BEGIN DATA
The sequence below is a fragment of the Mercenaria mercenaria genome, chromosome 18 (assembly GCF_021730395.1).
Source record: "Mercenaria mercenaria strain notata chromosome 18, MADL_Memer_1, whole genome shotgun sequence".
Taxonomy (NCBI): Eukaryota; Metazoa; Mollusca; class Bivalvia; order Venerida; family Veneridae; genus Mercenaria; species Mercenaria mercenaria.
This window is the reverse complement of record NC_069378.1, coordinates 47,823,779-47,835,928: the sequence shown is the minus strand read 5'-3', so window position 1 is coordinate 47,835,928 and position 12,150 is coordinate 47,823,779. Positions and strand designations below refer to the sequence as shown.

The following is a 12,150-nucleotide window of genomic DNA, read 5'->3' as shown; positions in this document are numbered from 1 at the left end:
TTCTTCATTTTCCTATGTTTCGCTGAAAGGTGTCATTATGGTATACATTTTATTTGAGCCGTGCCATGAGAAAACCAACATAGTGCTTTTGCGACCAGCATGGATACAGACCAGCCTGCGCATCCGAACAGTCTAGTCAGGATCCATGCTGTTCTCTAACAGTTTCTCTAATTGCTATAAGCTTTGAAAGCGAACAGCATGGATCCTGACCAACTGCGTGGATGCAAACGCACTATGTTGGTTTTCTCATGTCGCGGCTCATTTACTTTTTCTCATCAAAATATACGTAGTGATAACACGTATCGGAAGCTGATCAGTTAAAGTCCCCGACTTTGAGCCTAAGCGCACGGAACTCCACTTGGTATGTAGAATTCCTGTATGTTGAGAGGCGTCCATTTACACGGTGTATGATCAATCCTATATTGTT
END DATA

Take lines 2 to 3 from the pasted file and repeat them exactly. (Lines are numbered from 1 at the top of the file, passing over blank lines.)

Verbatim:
Source record: "Mercenaria mercenaria strain notata chromosome 18, MADL_Memer_1, whole genome shotgun sequence".
Taxonomy (NCBI): Eukaryota; Metazoa; Mollusca; class Bivalvia; order Venerida; family Veneridae; genus Mercenaria; species Mercenaria mercenaria.